Dr. Robert Rakowski – Functional Medicine and Human Performance – Podcast #34

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Dr. Justin Marchegiani interviews Dr. Robert Rakowski on this podcast where he addresses the main issues that he’s seeing in his practice today including fatigue, thyroid, and adrenal problems.  He also talks about The Magnificent Seven and his 5-minute exam. 
Dr. Robert Rakowski

They also discuss about viscerosomatic reflex, dysbiosis, and factors that affect core strength in athletic performance. Dr. Bob talks about his screening tests and assessment for disc issues in the upper and lower spine. Furthermore, you can learn more about metabolic acidosis and how much we are spending on sick care nowadays. Find out how Dr. Bob extracts information from a scientific literature without being overwhelmed and listen to his awesome advice on how to win in life.

In this episode, topics include:

4:20 All about functional medicine, nutrition, applied kinesiology and chiropractic

13:32 Factors that affect core strength in athletic performance

20:12 Dr. Bob’s in-office diagnostics and the big 3 tests

27:45 About the immune system, autoimmunity, gut health and hormones

31:59 Chinese botanicals and medicinal herbs that fight cancer and other diseases

 

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Info on Dr. Robert Rakowski: Robert A. Rakowski, DC, CCN, DACBN, DIBAK is a Chiropractor, Kinesiologist, Certified Clinical Nutritionist, Certified Biological Terrain Instructor, and the clinic director of the Natural Medicine Center in Houston Texas. In addition to running a busy practice, Dr. Rakowski has lectured internationally for over 20 years on various topics in Natural and Lifestyle Medicine.

Dr. Justin Marchegiani:  Hey, there!  This is Dr. Justin Marchegiani and welcome to another awesome episode of Beyond Wellness Radio.  Again, we have a great show in store for you.  Before, go to beyondwellnessradio.com, click on the Newsletter Sign-Up Button and you could sign up for our newsletter and get show updates right in your inbox before anyone else.  You can also click on the Questions button and even speak questions live and we’ll be able to answer it on the air for you.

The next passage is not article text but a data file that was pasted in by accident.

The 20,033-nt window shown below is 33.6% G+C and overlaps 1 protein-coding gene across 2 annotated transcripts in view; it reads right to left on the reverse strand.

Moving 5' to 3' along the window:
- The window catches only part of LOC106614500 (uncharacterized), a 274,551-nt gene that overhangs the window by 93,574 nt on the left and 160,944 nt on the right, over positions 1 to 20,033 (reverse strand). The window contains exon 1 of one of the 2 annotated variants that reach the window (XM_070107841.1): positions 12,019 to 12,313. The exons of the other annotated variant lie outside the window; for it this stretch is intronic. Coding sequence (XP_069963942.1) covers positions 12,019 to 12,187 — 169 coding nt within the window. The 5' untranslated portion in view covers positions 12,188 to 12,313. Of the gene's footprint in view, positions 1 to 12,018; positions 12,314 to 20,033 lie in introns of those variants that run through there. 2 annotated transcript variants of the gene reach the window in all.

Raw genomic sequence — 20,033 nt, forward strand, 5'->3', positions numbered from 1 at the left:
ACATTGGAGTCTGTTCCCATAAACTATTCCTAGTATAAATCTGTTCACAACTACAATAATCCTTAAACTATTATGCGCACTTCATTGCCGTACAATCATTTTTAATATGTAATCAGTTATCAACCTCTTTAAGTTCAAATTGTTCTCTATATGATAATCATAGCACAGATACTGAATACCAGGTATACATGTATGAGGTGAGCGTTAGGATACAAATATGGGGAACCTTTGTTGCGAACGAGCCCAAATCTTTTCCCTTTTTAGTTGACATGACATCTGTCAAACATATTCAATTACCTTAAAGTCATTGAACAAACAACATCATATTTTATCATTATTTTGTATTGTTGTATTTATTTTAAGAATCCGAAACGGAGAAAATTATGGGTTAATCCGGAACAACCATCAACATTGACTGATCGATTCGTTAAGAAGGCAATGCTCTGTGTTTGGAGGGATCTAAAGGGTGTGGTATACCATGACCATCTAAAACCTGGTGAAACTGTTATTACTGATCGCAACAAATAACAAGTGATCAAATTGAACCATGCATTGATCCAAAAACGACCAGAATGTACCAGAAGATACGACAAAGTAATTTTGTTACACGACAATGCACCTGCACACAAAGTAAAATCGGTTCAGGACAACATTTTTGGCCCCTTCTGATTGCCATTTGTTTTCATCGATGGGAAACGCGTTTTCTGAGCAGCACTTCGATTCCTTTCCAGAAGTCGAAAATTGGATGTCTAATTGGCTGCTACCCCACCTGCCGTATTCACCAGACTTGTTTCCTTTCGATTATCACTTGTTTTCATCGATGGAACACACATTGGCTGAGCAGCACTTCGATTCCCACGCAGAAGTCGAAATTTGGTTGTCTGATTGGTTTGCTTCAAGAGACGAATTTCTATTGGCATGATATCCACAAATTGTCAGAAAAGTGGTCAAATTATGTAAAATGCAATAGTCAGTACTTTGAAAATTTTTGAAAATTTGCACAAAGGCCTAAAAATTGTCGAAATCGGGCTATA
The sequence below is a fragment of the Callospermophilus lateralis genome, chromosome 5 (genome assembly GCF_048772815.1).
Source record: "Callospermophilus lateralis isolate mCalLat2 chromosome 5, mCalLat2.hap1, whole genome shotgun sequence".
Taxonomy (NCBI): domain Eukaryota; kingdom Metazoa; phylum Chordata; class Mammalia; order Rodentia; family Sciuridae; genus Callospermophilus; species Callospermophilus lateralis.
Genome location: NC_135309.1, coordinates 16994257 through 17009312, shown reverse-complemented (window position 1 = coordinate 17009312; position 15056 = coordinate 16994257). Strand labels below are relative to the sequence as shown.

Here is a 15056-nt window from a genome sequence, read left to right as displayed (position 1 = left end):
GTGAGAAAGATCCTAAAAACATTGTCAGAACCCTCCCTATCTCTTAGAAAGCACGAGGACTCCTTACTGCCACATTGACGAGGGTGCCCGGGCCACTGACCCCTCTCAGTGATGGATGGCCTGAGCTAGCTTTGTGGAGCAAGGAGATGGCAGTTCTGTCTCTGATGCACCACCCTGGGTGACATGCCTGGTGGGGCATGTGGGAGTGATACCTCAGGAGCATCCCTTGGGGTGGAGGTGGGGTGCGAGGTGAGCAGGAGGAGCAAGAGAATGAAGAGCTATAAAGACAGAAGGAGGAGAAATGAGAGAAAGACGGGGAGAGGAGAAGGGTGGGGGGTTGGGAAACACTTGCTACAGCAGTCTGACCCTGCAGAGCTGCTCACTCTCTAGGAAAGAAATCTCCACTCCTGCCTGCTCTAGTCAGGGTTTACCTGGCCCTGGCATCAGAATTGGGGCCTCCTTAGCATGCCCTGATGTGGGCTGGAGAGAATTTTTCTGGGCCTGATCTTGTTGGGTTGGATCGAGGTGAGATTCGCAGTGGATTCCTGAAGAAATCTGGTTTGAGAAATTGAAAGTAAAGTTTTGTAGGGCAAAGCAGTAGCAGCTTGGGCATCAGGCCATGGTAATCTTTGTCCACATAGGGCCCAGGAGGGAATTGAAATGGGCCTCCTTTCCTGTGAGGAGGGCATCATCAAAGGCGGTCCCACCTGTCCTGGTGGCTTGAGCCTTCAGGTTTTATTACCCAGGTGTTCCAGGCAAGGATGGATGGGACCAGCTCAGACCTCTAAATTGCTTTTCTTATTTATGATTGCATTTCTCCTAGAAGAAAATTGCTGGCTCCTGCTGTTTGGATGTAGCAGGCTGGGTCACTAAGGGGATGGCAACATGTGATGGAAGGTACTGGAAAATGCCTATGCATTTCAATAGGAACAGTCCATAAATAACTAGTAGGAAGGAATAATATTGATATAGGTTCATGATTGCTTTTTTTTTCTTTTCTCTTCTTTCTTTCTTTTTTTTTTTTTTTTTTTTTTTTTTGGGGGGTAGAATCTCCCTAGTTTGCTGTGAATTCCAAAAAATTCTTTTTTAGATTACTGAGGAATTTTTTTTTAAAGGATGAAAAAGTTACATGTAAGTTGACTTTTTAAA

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Again, we have an awesome show in store. Stay tuned.

Hey, there! It’s Dr. Justin.  Welcome back to Beyond Wellness Radio.  Today we have an awesome guest, Dr. Robert Rakowski and–and Dr. Bob, as he’s known is an applied kinesiologist, a functional medicine specialist.  He’s lectured all around the world on aspects such as clinic nutrition, functional–functional medicine, human performance.  He has worked with professional athletes in all sports and work with basically anyone that’s trying to achieve peak performance and improve their health. Dr. Bob, how are we doing today?

Dr. Robert Rakowski:  Hey, I’m absolutely fabulous.  I’m honored to be your guest and–and looking forward to sharing.

Dr. Justin Marchegiani:  That is so great.  Dr. Bob, tell me a little bit about how you got into this field.  I–I heard story, I think once at a lecture, I remember you had headaches or migraines or can you talk about how you got into this field of functional medicine and chiropractic?

Dr. Robert Rakowski:   Well, actually, it actually goes back to sports injury.  I was playing football in college.  Yeah, you know, I got–I got hurt playing football.  Didn’t know anything about chiropractic, went to my medal–medical doctor, gave me muscle relaxers, pain killers; put my neck in a brace, my arm in a sling.  Long story short, I went on a date that night and had one drink.  Just one and fell asleep behind the wheel of my vehicle at 55 mph.  Fortunately, my date grabbed the wheel, shook me, you know, I pulled over the side of the road, and she said, “What happened?”  And I said, “You know, I don’t know.  I just passed out.”  And so, she drove home, and I got back and I picked up this medicine.  It said, well, don’t mix with alcohol, don’t operate heavy machinery.  My bad for not reading that first.

Dr. Justin Marchegiani:  Wow.

Dr. Robert Rakowski:  But I just thought, you know, this stuff almost killed me, and I–I literally threw it away.  I said, “I’m not taking anything like that ever again.”  So I went back to the gym.  I was kind of a gym rat in those days, still love to train daily, but, you know, the owner of the gym looked at me and he says, “Wow!  You look like you’ve been hit by a train.”  And I said, “Yeah, it’s about how I feel.”  He said, “Well, you need a good chiropractor.”  I didn’t even know what one was.  But I said, “Sure, I’ll go.”  And chiropractor Mike Wickers in Milwaukee, Wisconsin helped me so much, so fast, and he worked with a lot of athletes and just by balancing my body not only helped me get over pain but helped me check out my own performance.  And then eventually that led to a passion for nutrition and I saw massive changes in nutrition.  I–I was probably a typically teen eating–

Dr. Justin Marchegiani:  Right.

Dr. Robert Rakowski:  Burgers and fries and shakes and–and switching over to a good diet and baseline supplementation took my game to a whole new level so that passion started, you know, about 35 years ago and literally I’ve studied nutrition almost daily.  You know, for that entire period of time and I had been blessed to have been able to teach all over the world and share, and–and help world-champion athletes take up their game as well as people that were supposedly sent home to die, and some of them are still alive 20 years later and, you know, and doing much better.  So, it’s been a great journey.